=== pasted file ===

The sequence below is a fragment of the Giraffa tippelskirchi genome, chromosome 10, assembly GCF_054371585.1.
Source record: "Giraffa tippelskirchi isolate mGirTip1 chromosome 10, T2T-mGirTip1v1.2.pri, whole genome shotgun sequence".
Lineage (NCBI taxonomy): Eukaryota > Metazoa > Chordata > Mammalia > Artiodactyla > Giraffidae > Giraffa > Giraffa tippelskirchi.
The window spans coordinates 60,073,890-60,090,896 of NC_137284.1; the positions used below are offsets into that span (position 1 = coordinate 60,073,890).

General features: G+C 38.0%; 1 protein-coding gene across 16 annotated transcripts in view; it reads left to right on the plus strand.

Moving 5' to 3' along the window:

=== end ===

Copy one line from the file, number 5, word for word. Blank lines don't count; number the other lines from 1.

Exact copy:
General features: G+C 38.0%; 1 protein-coding gene across 16 annotated transcripts in view; it reads left to right on the plus strand.